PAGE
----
Soon, I joined Gandalf and Pippin with the Elves of Lorien, then moved them east to attack Dol Guldur.  Wayne had used a Moria Balrog card to extend the reach of Moria's threat to battles within two spaces of Moria, so I danced eastward around Dol Guldur a bit more than was prudent but was able to use that time to finish bringing the Men of the North "To War" which allowed me to strengthen my assault in southern Mirkwood.  Dol Guldur fell quickly since most of my cards could be used for battle and to limit losses, plus my pile of leaders allowed me to battle continuously against the besieged forces there rather than needing to drag it out.  With half my victory points acquired, the Shadow Armies were on their heels.

Isengard was never going to truly be a target but needed to be under threat if only to get them to slash out and help move Rohan on the political track.  I also needed the threat to Isengard to keep any of those troops from moving northward.  Moving Treebeard, who can move when companions move, down on that border drew the attack from Isengard and meant I only needed one Muster die to push them to the "At War" box.  The Shadow Armies had spent most of the early turns mustering in Mordor and Isengard, and had wasted some dice in the Hunt Box where I had never placed a die since the Fellowship never moved.  Wayne had also moved on and besieged Minas Tirith but didn't finish them off, though he had played the Denethor card which, IIRC, knocked off the only leader in the citadel.  Wayne also played a fair number of dice and cards bringing in his minions and giving him future advantages should the game go for much longer than it did.

Though I was fairly certain I could get at Mount Gundabad and snatch up the additional two points I needed for victory, I feared that holding them until the end of a turn with all of the dice Wayne now had would be tough.  If he countered and took bad either place, it would also shift me to my heels and mean the undeveloped Fellowship side of the game would be at a huge disadvantage.  I would have been spending the rest of the game defending place after place and watching them fall to the ever-increasing numbers of enemy.  However, I still needed to keep the Shadow Armies from moving north from Isengard and Moria directly on Rivendell.  I chose to abandon Dol Guldur and plant Gandalf's army in northern Rohan and move the forces accumlated in Edoras up to join them.  I figured if Shadow Armies moved to retake Dol Guldur from Moria (which they did), I could move north and retake it with the enlarged force.

My army in the north now made its move.  These troops feinted toward Angmar but then interposed itself between Angmar from Mount Gundabad and then laid siege to the two-point stronghold.  At only one victory point, Angmar was never really a consideration and the feint didn't accomplish much beyond distraction from my original plan to take both Mount Gundabad and Dol Guldur.  I used up a couple of Elven Rings to make this happen but Wayne was using the rings just as quickly to respond to get his armies moved around, particularly to build up the siege on Minas Tirith to ensure it would not become a Pyrrhic victory.  Leaving some troops behind in Moria so that that two-point stronghold wasn't abandoned, he also used up resources to retake Dol Guldur lest it go poorly for him at Mount Gundabad (as it did) and he see the game come to an end.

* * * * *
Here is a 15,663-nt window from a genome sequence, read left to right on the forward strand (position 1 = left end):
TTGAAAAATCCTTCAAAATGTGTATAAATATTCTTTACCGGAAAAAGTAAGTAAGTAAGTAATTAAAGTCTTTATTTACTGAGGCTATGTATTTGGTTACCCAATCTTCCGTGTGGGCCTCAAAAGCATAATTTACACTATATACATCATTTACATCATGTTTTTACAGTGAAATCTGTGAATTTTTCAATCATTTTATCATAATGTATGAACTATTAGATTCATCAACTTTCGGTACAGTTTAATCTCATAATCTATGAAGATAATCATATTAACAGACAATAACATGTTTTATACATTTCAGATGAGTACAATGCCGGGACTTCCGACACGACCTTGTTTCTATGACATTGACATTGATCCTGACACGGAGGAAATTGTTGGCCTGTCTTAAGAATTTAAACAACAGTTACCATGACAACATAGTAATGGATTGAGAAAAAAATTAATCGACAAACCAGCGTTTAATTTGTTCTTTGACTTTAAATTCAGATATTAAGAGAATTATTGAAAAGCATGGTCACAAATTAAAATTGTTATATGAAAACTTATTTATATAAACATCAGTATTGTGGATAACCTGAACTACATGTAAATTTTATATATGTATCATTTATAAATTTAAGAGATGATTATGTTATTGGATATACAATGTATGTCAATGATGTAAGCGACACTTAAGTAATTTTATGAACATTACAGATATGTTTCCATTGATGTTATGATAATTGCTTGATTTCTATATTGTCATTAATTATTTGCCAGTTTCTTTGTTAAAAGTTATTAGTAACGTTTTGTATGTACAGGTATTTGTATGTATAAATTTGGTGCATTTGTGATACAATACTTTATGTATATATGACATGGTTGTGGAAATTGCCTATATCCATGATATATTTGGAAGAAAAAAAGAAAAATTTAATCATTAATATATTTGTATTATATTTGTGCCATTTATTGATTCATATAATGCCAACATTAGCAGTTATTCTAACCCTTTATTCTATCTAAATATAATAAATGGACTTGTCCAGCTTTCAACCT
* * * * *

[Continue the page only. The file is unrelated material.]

Then I drew the card that would allow me to move an army from Rohan to a space adjacent to Minas Tirith if it was under siege, which it still was.  It was a fresh turn and my dice were in good shape to take advantage of the draw.  Wayne had thrown four out of eight musters and had used up the Elven Rings responding in the north and retaking Dol Guldur.  Rather than spend two turns trying to take Dol Guldur again, I saw that Minis Morgul was open and gambled on committing my huge southern army on a card-move to Osgiliath.  Rather than allow me to join my besieged Gondorians from Minas Tirith with the big army should I attempt to lift the siege, he attacked me in Osgiliath.  I played a battle card to mitigate losses then retreated east.  With my remaining die, I moved into the open Minas Morgul.  The remaining Shadow dice, being four Musters, left him with no way to dislodge me before the end of the turn.

I wouldn't say there wasn't some fortune in the cards, though I played toward that by cycling through them as often as I could.  Further, I wouldn't say the dice weren't helpful and favorable, though I maximized how I used them with the help of the Elven Rings and made my final move when the Shadow dice left little chance to respond.  But I also wouldn't chalk this up to a huge amount of luck and ideal conditions for a Free Peoples wargame victory.  On the flip side, I think unless the Shadow Armies player makes early efforts to build up in the north and takes more time before attacking Minas Tirith, the options for a Free Peoples wargame victory are definitely in the offing any time this game is played.

A closer examination of board and miniatures Wargaming.